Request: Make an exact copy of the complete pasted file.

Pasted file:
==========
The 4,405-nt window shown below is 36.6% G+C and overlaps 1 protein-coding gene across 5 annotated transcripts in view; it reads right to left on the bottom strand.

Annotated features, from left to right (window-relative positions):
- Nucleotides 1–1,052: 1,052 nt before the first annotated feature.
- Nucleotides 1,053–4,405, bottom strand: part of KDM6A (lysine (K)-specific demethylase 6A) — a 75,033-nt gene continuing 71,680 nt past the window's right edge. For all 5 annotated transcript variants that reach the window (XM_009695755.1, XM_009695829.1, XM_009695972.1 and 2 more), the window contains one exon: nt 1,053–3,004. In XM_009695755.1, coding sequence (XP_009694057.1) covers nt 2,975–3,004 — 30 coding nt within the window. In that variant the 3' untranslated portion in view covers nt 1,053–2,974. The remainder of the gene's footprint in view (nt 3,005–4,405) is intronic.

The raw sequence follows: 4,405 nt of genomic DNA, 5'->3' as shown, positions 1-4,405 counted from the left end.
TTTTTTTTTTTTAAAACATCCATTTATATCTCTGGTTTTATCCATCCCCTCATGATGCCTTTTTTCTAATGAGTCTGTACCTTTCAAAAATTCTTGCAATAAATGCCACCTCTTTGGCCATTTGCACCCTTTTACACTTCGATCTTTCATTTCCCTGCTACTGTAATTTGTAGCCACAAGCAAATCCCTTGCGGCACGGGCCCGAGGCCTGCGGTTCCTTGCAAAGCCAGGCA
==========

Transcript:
The 4,405-nt window shown below is 36.6% G+C and overlaps 1 protein-coding gene across 5 annotated transcripts in view; it reads right to left on the bottom strand.

Annotated features, from left to right (window-relative positions):
- Nucleotides 1–1,052: 1,052 nt before the first annotated feature.
- Nucleotides 1,053–4,405, bottom strand: part of KDM6A (lysine (K)-specific demethylase 6A) — a 75,033-nt gene continuing 71,680 nt past the window's right edge. For all 5 annotated transcript variants that reach the window (XM_009695755.1, XM_009695829.1, XM_009695972.1 and 2 more), the window contains one exon: nt 1,053–3,004. In XM_009695755.1, coding sequence (XP_009694057.1) covers nt 2,975–3,004 — 30 coding nt within the window. In that variant the 3' untranslated portion in view covers nt 1,053–2,974. The remainder of the gene's footprint in view (nt 3,005–4,405) is intronic.

The raw sequence follows: 4,405 nt of genomic DNA, 5'->3' as shown, positions 1-4,405 counted from the left end.
TTTTTTTTTTTTAAAACATCCATTTATATCTCTGGTTTTATCCATCCCCTCATGATGCCTTTTTTCTAATGAGTCTGTACCTTTCAAAAATTCTTGCAATAAATGCCACCTCTTTGGCCATTTGCACCCTTTTACACTTCGATCTTTCATTTCCCTGCTACTGTAATTTGTAGCCACAAGCAAATCCCTTGCGGCACGGGCCCGAGGCCTGCGGTTCCTTGCAAAGCCAGGCA